Earth Eats: Real Food, Green Living

Roundup Makes Tadpoles Change Shape

A study conducted by researchers at the University of Pittsburgh reveals that America's most popular weedkiller can turn frog larvae into freaks of nature.

close up, macro, frog eggs

Photo: Geoff Gallice (Wikimedia Commons)

Tadpoles are born with the potential to assume a variety of shapes and sizes.

Feeling Herbicidal?

As the mercury climbs and the rains fall with the waxing of spring, weeds will invariably begin to encroach on your garden, threatening to choke out those precious vegetables.

While it may be tempting to cheat a little, to sneak unholy spritzes of industrial weedkiller when the neighbors aren’t looking, a recent study published in the journal Ecological Applications may help you stay true to your organic convictions.

Exposure to Roundup, it turns out, makes polliwogs change shape.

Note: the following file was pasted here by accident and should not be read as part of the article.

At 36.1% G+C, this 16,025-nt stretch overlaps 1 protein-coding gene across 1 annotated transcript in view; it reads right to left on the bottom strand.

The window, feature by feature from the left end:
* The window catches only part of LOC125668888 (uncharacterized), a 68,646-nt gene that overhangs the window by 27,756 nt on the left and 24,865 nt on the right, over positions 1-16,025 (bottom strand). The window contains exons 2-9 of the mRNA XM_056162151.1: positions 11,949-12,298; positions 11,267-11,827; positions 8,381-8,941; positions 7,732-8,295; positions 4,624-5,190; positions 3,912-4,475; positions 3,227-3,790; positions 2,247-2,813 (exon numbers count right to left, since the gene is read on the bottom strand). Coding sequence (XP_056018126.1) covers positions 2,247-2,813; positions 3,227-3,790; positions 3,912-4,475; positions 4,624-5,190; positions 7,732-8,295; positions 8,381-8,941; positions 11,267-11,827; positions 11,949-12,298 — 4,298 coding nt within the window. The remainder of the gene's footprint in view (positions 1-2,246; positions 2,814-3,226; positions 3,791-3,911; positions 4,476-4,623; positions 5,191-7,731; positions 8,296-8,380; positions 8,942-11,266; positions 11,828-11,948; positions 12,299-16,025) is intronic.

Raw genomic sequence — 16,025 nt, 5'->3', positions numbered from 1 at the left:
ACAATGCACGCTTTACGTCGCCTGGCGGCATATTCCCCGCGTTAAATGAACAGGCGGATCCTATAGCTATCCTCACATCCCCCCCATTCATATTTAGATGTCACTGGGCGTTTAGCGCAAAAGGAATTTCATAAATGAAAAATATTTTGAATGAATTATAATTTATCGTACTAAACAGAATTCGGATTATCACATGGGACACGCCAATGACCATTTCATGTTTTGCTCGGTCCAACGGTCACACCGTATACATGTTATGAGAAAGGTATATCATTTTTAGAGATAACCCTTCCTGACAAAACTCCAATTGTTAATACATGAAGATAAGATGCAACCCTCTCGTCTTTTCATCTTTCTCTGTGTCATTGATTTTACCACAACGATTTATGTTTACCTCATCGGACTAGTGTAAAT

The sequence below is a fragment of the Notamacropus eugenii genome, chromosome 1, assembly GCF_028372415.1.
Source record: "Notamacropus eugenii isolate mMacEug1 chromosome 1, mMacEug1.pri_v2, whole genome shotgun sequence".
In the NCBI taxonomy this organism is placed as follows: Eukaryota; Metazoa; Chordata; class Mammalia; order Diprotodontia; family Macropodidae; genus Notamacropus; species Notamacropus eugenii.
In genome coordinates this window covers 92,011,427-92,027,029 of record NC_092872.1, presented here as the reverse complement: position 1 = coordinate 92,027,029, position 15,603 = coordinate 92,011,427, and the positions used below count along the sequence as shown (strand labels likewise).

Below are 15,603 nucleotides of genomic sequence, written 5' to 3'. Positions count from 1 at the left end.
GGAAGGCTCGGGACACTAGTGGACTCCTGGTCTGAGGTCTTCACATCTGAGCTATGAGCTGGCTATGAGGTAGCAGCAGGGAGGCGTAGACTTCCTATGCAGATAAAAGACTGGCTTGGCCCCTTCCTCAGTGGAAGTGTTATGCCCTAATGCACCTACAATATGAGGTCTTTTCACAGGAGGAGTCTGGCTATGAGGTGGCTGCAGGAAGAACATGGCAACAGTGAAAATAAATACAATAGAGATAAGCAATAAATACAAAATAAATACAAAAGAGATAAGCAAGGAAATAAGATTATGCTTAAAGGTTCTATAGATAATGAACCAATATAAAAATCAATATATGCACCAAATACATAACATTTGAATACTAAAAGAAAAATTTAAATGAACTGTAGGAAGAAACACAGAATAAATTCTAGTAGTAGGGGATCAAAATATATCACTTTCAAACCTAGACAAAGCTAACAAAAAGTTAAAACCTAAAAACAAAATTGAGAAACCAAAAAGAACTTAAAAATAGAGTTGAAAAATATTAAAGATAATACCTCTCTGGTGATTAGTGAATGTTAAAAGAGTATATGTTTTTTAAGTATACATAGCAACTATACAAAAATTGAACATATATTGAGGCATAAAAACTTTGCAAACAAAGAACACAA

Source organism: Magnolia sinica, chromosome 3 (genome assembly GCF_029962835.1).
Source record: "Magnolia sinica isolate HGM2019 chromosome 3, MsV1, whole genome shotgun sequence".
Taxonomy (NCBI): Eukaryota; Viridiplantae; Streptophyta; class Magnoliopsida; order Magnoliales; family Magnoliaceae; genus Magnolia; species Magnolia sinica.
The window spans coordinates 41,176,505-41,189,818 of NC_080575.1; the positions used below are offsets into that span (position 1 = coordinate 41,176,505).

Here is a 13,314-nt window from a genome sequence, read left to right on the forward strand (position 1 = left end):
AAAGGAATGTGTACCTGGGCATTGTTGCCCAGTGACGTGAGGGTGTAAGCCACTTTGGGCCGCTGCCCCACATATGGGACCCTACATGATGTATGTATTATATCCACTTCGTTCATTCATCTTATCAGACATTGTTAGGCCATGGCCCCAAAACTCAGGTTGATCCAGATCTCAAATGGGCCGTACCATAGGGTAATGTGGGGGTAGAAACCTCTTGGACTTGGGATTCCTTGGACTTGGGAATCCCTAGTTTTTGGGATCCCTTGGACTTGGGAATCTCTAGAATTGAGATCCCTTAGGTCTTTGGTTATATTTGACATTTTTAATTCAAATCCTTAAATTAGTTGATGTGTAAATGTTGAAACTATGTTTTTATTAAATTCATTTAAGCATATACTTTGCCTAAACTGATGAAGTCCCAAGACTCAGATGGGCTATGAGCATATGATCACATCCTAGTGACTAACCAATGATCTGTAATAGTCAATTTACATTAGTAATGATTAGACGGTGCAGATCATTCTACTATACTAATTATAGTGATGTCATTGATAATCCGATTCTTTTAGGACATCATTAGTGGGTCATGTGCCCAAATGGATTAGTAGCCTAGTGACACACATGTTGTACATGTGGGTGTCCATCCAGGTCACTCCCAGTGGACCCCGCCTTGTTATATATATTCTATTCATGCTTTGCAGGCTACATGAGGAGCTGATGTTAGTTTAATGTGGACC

Responding To Predators That Aren’t There

Somewhere over the course of frog evolution, tadpoles developed an amazing ability: if chemicals in their aquatic habitat indicate the presence of a predator, they will grow longer tails than they would have if predators hadn’t been there.

This adaptation helps the small and vulnerable amphibians swim out of harm’s way more quickly, so they can survive into adulthood and reproduce.

What researchers have found, however, is that compounds in Monsanto’s world-famous weedkiller not only induce this effect when no predators are around, but they actually can produce hyper tail-growth, which potentially puts larvae at a disadvantage.

Broader Concerns

The real worry, of course, is that Roundup’s impacts on development aren’t isolated to the little swimmers occupying the world’s ponds and drainage ditches. More experimental work will need to be done to ascertain the herbicide’s impact on other vertebrates — humans included.

In the mean time, you might want to play it safe and do things the old fashioned way. Put on some old clothes, roll up your sleeves, and tell your kids to go pull some weeds.

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Ben Alford

Ben Alford works in Indiana Public Media's online dimension and holds an M.A. from Indiana University Bloomington's History and Philosophy of Science department. When not vegetating in front of a computer screen or geeking out over a good book, he can found outside exploring.

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